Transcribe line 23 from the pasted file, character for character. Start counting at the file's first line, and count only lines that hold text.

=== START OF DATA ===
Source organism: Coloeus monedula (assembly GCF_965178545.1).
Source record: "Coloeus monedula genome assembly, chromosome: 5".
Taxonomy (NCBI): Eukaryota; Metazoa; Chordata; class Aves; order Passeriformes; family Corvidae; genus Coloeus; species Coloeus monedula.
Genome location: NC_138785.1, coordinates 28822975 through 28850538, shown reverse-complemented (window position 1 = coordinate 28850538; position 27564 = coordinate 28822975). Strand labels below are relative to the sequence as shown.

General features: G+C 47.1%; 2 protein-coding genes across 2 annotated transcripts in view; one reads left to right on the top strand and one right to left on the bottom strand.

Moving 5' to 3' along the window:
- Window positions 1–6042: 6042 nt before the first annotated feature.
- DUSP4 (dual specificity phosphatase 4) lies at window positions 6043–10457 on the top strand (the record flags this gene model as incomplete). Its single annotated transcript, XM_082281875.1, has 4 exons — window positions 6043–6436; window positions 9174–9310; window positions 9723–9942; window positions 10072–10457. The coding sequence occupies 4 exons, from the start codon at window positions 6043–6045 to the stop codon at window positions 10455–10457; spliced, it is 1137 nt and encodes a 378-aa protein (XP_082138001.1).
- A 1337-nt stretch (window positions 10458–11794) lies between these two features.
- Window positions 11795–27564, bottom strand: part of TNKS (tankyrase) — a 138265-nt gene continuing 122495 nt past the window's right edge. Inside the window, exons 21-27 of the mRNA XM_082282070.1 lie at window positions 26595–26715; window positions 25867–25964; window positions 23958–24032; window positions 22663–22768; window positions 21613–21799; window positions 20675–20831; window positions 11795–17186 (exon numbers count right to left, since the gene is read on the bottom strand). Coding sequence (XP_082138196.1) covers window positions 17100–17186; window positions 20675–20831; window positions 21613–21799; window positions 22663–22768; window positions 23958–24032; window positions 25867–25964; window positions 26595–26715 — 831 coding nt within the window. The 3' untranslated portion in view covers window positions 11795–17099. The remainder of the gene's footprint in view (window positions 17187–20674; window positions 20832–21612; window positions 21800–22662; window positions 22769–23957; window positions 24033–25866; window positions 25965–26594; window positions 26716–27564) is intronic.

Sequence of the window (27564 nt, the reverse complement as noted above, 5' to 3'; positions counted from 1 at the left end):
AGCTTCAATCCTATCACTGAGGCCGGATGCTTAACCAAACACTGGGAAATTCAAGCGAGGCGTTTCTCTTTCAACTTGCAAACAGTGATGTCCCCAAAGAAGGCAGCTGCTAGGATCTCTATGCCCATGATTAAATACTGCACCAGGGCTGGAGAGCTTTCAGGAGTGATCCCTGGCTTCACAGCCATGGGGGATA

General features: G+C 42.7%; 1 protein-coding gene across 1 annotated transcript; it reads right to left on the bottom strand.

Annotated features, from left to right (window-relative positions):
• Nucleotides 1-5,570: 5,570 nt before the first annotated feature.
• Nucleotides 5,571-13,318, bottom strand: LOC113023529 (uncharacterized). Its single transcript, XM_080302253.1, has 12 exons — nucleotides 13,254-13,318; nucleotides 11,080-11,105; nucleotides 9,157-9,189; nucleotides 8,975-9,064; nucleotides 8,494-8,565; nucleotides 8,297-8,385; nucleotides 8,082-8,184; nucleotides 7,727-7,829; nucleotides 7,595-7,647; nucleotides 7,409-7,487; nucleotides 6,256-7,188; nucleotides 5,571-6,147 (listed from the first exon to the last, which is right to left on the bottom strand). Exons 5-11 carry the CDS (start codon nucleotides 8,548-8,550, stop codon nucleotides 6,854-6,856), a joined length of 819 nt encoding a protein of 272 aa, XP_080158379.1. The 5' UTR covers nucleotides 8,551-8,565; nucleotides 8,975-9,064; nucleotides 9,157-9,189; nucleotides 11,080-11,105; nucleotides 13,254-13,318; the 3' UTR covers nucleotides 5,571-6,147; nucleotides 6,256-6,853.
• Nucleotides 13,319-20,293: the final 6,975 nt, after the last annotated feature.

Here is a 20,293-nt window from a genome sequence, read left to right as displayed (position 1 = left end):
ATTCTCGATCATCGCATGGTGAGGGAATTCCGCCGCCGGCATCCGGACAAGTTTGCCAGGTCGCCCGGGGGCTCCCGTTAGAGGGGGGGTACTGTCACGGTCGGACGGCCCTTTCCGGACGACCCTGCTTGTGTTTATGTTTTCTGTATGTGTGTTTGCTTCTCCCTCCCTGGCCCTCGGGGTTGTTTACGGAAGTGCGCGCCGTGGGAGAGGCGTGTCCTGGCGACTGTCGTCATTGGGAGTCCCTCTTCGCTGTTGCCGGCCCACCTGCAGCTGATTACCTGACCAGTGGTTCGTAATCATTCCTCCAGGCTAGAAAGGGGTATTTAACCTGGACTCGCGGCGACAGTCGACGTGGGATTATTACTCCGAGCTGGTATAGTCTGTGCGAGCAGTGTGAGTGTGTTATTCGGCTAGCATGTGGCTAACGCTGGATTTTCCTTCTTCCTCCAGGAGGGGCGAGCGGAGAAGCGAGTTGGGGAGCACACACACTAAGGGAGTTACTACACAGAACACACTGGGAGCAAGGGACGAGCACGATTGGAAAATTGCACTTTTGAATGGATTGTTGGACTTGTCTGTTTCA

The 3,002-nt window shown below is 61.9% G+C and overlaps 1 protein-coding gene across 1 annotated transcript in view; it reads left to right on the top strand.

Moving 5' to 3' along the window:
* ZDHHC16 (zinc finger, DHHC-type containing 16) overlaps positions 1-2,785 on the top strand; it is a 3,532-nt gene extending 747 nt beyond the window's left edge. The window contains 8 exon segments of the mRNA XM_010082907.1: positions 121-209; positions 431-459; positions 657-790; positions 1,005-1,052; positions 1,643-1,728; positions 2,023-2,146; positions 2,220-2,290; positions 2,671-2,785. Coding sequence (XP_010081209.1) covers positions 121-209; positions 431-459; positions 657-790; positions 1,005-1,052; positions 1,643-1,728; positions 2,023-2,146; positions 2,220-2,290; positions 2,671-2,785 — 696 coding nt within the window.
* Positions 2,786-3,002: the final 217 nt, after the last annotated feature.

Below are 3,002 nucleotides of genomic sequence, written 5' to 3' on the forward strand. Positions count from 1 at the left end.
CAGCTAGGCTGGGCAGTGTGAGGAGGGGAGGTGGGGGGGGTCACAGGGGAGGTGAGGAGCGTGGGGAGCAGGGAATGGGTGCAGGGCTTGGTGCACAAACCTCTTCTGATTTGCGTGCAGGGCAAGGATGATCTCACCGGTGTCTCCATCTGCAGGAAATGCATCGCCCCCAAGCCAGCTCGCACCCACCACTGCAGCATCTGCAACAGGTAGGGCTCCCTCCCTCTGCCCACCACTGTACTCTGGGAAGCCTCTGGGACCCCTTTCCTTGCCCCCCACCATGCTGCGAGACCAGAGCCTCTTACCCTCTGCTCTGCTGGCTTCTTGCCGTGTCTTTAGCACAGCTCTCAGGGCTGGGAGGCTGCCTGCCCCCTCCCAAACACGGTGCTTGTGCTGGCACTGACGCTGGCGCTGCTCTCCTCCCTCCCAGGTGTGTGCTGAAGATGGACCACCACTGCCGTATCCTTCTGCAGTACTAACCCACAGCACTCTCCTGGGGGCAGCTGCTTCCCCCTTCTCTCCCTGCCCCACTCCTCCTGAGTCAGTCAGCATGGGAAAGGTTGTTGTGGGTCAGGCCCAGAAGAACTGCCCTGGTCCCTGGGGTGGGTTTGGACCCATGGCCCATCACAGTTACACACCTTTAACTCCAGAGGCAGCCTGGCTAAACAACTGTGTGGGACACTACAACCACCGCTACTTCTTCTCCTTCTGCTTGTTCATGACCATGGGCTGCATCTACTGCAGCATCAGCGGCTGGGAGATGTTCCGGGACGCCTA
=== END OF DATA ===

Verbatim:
* Positions 2,786-3,002: the final 217 nt, after the last annotated feature.